Available 24/7!


Available 24/7!

John Razumich

Criminal Attorney

Learn more about John

Andrew Redd

Criminal Attorney

Learn more about Andrew

Contact Form

Is It a Crime to Spank Your Child?

Whether you’re a sports fan or not, you probably heard about the case involving NFL running back Adrian Peterson. In September 2014, Peterson was indicted for striking his four-year-old son with a tree branch – something Peterson referred to as a “switch.”

The case caused significant controversy and discussion, with some people saying it’s never okay to strike a child and others claiming the law has gone too far in policing parental discipline.
The case also caused many people to wonder just how is too far when it comes to correcting a child’s behavior? What exactly does the law say about spanking and other forms of discipline? Is it a crime to spank your child? The short answer is no, but as with most areas of law, the more comprehensive answer is: “it depends.”

When Does Discipline Cross the Line?

Time reports that spanking your child is legal in all 50 states. Furthermore, data gathered by market research company Harris Interactive reveals that four out of five Americans believe that spanking a child is an appropriate form of discipline on occasion.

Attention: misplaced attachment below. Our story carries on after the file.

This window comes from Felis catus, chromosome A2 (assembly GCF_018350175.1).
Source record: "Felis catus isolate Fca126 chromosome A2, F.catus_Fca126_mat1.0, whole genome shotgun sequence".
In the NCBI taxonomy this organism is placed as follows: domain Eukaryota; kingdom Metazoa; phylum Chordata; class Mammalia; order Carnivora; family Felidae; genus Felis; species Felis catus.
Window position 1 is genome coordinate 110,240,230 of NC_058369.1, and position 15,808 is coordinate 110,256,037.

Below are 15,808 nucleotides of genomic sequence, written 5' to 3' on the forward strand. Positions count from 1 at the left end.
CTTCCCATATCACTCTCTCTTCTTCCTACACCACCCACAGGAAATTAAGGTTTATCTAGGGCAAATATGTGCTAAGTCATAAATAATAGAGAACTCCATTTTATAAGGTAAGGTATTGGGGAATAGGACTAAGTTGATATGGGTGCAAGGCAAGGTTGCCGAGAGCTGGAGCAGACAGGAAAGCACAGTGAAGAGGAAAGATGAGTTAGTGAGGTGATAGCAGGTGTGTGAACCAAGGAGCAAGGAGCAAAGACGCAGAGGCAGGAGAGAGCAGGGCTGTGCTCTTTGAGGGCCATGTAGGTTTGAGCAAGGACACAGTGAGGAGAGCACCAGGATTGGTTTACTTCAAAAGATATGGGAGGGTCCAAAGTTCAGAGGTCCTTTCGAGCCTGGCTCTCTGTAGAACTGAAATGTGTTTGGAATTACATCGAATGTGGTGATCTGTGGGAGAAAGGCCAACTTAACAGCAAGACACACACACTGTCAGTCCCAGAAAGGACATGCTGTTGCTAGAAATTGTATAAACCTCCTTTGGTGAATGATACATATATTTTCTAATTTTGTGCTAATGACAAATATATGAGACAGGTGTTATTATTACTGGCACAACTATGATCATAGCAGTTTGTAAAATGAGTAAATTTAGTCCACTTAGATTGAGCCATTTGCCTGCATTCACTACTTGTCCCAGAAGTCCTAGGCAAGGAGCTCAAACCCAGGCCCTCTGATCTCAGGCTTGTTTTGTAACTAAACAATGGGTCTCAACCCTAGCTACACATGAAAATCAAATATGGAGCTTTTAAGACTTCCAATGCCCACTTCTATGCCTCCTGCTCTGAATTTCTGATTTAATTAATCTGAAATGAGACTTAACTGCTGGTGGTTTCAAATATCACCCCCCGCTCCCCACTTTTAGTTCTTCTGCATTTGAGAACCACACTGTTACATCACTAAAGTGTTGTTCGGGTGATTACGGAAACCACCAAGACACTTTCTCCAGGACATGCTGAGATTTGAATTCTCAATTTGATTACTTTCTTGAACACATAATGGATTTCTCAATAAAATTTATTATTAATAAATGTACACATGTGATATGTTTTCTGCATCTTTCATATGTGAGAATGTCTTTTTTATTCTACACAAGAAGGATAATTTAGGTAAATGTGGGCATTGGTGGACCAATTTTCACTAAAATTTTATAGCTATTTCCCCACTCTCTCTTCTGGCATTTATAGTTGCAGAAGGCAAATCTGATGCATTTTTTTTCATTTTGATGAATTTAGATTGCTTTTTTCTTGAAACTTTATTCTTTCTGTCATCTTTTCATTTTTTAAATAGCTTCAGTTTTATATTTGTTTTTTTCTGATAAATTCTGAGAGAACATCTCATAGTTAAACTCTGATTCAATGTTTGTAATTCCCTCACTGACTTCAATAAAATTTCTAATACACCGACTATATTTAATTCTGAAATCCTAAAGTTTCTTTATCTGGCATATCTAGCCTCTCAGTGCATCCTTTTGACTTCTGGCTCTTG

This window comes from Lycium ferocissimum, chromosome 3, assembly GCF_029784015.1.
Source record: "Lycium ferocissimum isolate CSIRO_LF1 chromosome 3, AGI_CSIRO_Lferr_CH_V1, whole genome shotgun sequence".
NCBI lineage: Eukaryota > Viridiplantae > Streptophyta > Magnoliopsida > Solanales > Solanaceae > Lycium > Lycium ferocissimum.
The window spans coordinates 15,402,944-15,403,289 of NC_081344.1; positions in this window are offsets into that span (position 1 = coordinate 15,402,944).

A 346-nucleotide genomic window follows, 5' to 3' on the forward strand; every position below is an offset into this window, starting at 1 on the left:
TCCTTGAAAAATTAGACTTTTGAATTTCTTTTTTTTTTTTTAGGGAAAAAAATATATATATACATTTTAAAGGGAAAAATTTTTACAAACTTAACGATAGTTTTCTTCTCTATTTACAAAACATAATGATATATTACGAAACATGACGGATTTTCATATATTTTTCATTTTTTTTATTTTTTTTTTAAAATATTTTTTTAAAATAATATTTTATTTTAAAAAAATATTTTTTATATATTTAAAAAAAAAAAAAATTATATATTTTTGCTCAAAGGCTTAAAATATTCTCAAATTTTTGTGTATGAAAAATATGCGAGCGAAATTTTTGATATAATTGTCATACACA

Like many other states, Indiana permits parents to engage in “reasonable discipline” of a child. Although the statute itself is somewhat vague, many courts have interpreted this to mean that parental privilege gives a parent authority to use reasonable, appropriate force to correct a child’s inappropriate or unreasonable behavior.

In Willis v. State (2008), the Indiana Supreme Court used a list of factors from the Restatement (Second) of Torts to determine whether a parent’s discipline crossed the line from reasonable to unreasonable. The factors include:

  • Whether the adult doling out the discipline is the child’s parent
  • The child’s age, gender, and physical and mental condition
  • The child’s offense
  • The influence of the disciplining moment as an example for other children in the family
  • Whether the discipline is reasonably necessary and appropriate to compel the child’s obedience
  • Whether the discipline is disproportionate to the offense
  • Whether the discipline is unnecessarily degrading or likely to cause the child serious or permanent harm

Clearly, these factors are subject to interpretation depending on the unique circumstances involved in a case. Every family and every child is different. In some cases, schools, health care workers, and others are quick to report suspected cases of abuse. If this happens to you, don’t wait to speak to an attorney. Protect your rights by getting help right away.

Let Us Help You WIN Your Case!

Call Us Today! Available 24/7

Sidebar Contact Form